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Flat roofs are in style in the residential roofing world. You will find flat roofs on tiny homes built in urban centers and on rural off-grid homes. Flat roofs are also a popular option for home additions, new porches, garages and garden features such as pergolas and gazebos. Increasingly, homeowners are adding flat roofs to their existing pitched roof in order to accommodate these great features. However, when you add a flat roof and tie it into existing roof shingles, you will face some challenges.
Much like a roof valley, the spot where a the flat roof meets a pitched roof is more vulnerable than other parts of the roof. Roofers must take a lot of care during installation to prevent leaks in this area and to allow for proper water drainage. We’ll explain why the shingle to flat roof transition needs special attention, and how your roofer can connect a flat roof and shingle roof properly.
Essentially the problem stems from the change of pitch. Water moves faster down steeper surfaces than flatter surfaces. So, as fast-moving water runs from the shingle roof onto the flat roof, it slows down. This increases the potential for ponding water and leaks. If the flat roof covers an unheated area, it also adds additional risk for ice dams, which may also cause leaks.
While roofers successfully connect flat and pitched roofs all the time, they must be careful to create a smooth transition between the two surfaces. A very simple mistake a roofer could make is installing the flat roof materials on top of the shingles. While this might look waterproof to the untrained eye, it presents a serious problem. As water rolls down the shingle roof it will meet a lip where the flat roofing begins. The lip slows down water and holds some of it back, which can cause leaks. Further, if this spot never dries, the standing water will erode it over time, leading to early replacement of the roofing materials.
Further, flat roofs typically require replacement before shingle roofs. So, you will likely need to replace your flat roof at least once in the life of your shingle roof. Your roofer will have to remove some of the shingle roof to allow the new flat roof to be nested beneath it, or the likely result will be the problems listed above.
Why not just install shingles on the flat roof? It’s true that flat roofs aren’t exactly flat, they have a small pitch of a few degrees. Still, you cannot put shingles on a flat roof as water does not drain off them quickly enough. The absolute minimum slope for asphalt shingle installation is 2:12.
This job is best left to a professional roofer, of course. However, as the homeowner you may be curious about how your roofer should be tying in your two roof planes. Also, it is wise to be knowledgeable about how a flat roof and shingle roof should be attached, so that you can ask your roofer the right questions and get the best results for your roof.
So, here’s what you need to know about how to tie into existing roof shingles with your new flat roof.
Some professional roofers add a thin piece of metal flashing to the flat roof to pitched roof transition. In most cases, this is acceptable (although, usually not necessary.) Potentially, there is risk for ice to form on the flat roof and creep up beneath the metal flashing. Such ice penetration beneath the flashing may increase your odds of a leak.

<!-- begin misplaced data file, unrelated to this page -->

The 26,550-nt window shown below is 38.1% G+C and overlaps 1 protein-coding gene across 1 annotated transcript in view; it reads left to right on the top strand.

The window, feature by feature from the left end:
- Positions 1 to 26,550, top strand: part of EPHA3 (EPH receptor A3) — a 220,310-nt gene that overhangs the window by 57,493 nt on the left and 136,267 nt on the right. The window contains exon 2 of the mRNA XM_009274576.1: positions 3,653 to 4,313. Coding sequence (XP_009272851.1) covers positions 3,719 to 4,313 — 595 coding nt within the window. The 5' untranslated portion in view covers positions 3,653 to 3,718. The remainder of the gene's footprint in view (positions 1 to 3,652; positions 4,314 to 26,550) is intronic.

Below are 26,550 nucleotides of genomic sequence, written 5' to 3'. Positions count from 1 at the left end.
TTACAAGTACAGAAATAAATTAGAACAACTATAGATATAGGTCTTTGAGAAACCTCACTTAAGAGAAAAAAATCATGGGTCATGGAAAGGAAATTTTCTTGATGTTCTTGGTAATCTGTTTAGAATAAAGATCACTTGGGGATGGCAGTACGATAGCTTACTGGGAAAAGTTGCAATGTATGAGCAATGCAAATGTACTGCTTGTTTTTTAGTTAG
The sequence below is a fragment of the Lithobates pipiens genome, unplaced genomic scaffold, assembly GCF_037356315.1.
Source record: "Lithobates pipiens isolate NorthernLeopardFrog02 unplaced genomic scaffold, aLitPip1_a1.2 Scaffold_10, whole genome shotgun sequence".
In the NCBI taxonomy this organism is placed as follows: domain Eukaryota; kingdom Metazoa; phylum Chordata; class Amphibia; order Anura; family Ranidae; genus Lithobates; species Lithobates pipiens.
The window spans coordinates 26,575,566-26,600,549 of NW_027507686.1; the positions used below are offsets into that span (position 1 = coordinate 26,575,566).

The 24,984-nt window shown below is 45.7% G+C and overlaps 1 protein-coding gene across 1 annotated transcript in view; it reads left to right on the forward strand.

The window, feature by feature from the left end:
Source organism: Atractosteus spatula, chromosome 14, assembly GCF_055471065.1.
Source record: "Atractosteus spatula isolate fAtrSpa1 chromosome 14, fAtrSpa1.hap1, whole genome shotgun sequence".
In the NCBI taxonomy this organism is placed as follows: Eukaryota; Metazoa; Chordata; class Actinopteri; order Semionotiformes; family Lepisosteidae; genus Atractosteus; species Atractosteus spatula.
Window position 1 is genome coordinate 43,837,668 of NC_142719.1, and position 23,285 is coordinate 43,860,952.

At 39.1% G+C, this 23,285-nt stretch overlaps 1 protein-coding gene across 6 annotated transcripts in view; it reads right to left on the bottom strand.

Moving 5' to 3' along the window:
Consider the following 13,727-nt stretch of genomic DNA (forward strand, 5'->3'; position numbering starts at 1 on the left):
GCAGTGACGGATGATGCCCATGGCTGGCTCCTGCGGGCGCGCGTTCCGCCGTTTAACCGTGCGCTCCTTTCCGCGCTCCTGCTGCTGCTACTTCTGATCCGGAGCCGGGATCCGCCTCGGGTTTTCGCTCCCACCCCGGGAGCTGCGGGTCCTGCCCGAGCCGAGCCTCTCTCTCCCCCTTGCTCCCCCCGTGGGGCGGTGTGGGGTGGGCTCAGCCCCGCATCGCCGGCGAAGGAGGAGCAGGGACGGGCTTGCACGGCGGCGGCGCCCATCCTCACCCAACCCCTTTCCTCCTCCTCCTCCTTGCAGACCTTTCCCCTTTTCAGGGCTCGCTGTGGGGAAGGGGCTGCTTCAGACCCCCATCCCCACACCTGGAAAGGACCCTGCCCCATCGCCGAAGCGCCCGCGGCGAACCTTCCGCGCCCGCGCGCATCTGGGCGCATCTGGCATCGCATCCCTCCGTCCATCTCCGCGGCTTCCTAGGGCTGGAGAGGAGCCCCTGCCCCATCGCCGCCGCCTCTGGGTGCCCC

While it is uncommon to have a flat roof home that transitions to a smaller pitched roof, they do exist. These roofs may look like Mansard roofs, but with a completely flat top.
The transition from a flat to a sloped roof is just as vulnerable as when they are reversed. Installing a new pitched roof to your flat roof will require a bridging membrane, just as we discussed above. Also, when installing this roof transition, it is more likely that your roofers will choose to add metal flashing to the joint between the roofs.
Flat roofs do not drain water as quickly as sloped roofs, so water will drain more slowly in this transition than the reversed roof planes. Metal flashing is a wise way to protect the rest of the roof from slow-draining water.
When your roofer is planning out how to tie in a flat roof to a shingle roof, they will also have to choose between an external and internal drainage system. Most pitched roofs have external drainage, or a gutter system. Flat roofs may have external or internal drainage.
So, when you are combining these two types of roofs, what kind of drainage should you choose? It will depend on your specific roof, and factors such as the size of the flat roof, whether it is above a heated or unheated space, and more. It’s best to work with a professional roofer to get the right solution for your roof.
That said, here are some things to consider when discussing drainage options with your roofer:
If the flat roof is sitting on top of an enclosed area, such as a home addition or garage, it will need insulation, just as with any roof above a residential home.
Homeowners are often concerned whether the color of their flat roof can match their shingles. Of course, you want your home to look good and retain its curb appeal and matching roofing materials is key to both of these goals. The good news is that IKO’s residential low slope Roof-Fast Cap membranes are available in colors that match select IKO asphalt shingles. So, your flat and pitched roofs can match each other.
When you choose a roofer to work on your flat roof to pitched roof transition, choose one that has experience with both types of roofing. With an understanding of both systems, they can do a better job of predicting and resolving any issues your specific roof may develop. You can find local roofing contractors through IKO’s Contractor Locator.
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